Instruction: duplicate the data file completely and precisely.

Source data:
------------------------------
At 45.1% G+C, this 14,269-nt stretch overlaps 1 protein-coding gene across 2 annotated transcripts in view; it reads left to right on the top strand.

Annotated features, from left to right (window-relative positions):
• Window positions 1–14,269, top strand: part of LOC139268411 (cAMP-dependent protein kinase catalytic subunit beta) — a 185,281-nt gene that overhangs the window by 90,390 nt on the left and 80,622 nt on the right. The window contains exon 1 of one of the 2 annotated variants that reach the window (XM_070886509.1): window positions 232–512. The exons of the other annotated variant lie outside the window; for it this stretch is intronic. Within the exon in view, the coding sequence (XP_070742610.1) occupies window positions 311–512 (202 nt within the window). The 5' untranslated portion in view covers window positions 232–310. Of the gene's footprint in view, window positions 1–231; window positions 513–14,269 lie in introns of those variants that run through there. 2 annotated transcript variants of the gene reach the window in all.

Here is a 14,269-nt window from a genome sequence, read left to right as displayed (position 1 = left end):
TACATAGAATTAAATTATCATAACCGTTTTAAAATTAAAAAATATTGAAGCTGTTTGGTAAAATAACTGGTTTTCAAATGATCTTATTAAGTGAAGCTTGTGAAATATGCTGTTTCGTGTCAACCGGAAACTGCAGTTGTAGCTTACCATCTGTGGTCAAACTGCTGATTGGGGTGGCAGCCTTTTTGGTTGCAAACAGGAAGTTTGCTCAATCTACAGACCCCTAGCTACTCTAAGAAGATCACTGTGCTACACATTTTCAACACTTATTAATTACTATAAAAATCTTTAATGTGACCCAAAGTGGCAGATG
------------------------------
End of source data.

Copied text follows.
At 45.1% G+C, this 14,269-nt stretch overlaps 1 protein-coding gene across 2 annotated transcripts in view; it reads left to right on the top strand.

Annotated features, from left to right (window-relative positions):
• Window positions 1–14,269, top strand: part of LOC139268411 (cAMP-dependent protein kinase catalytic subunit beta) — a 185,281-nt gene that overhangs the window by 90,390 nt on the left and 80,622 nt on the right. The window contains exon 1 of one of the 2 annotated variants that reach the window (XM_070886509.1): window positions 232–512. The exons of the other annotated variant lie outside the window; for it this stretch is intronic. Within the exon in view, the coding sequence (XP_070742610.1) occupies window positions 311–512 (202 nt within the window). The 5' untranslated portion in view covers window positions 232–310. Of the gene's footprint in view, window positions 1–231; window positions 513–14,269 lie in introns of those variants that run through there. 2 annotated transcript variants of the gene reach the window in all.

Here is a 14,269-nt window from a genome sequence, read left to right as displayed (position 1 = left end):
TACATAGAATTAAATTATCATAACCGTTTTAAAATTAAAAAATATTGAAGCTGTTTGGTAAAATAACTGGTTTTCAAATGATCTTATTAAGTGAAGCTTGTGAAATATGCTGTTTCGTGTCAACCGGAAACTGCAGTTGTAGCTTACCATCTGTGGTCAAACTGCTGATTGGGGTGGCAGCCTTTTTGGTTGCAAACAGGAAGTTTGCTCAATCTACAGACCCCTAGCTACTCTAAGAAGATCACTGTGCTACACATTTTCAACACTTATTAATTACTATAAAAATCTTTAATGTGACCCAAAGTGGCAGATG